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john davies
notes from a small vicar
from a parish
in Liverpool, UK

    Saturday, August 20, 2005
    Above Glasson Dock

    D. J. Clark's wonderful photograph of where I sat today, on a bench above Glasson Dock. Ham butties, flask of tea, a good book, content for once in the role of the little middle-aged man I'm becoming. Heysham's four advanced gas-cooled nuclear reactors dominate this coast, their scale matching their enormous output - 2400 MW, enough to supply most of north west England, their luminous decor as out-of-sorts with the surrounding scenery as their waste is with the waters in which it is dumped.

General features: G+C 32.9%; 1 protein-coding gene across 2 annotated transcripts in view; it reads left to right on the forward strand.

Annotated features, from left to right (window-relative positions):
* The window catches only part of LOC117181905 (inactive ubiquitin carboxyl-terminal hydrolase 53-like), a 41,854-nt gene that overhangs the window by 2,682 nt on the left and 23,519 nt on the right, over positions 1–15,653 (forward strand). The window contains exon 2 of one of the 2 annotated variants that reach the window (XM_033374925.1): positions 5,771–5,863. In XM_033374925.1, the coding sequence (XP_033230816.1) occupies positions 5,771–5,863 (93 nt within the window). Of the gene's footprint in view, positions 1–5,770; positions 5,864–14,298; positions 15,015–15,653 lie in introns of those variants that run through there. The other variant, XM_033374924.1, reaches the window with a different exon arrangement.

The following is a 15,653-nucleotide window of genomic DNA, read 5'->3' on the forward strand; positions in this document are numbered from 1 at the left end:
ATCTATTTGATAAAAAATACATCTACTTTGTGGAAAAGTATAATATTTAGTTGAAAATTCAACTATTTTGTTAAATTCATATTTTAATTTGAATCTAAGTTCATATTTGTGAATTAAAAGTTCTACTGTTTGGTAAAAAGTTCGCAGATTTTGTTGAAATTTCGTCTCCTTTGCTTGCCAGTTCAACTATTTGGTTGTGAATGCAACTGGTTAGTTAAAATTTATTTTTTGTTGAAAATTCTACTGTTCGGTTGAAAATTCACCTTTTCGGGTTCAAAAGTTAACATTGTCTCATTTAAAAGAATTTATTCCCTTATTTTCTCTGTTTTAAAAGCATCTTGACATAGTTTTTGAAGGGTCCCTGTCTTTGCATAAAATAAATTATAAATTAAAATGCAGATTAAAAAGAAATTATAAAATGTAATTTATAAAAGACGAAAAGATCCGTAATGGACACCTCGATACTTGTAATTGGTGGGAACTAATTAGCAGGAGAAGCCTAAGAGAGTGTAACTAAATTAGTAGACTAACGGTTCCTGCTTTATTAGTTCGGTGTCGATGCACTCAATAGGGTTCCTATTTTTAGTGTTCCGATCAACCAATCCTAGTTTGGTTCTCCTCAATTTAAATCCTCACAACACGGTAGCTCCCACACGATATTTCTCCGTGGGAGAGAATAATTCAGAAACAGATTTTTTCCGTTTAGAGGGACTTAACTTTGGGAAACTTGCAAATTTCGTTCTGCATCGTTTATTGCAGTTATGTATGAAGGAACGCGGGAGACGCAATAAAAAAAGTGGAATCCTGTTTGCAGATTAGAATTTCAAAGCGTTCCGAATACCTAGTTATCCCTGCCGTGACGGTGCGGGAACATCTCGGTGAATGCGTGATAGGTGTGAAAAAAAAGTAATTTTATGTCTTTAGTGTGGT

Lots of butterflies cross the coastal path by Cockersand Abbey, its Chapter House still standing, its door firmly locked. This is a solitary place today; in the twelfth century it was a centre of power. A Charter of Cockersand Abbey written about 1200 gives one of the first documented references to the township of Aintree, One Tree, the Cockersand monks granting land there. The power has shifted now. Leaving the lazy Lune cow pastures behind, I come home via Aintree Racecourse Retail Park, its massive concrete concourse bustling with business for Bensons, Comet and B&Q.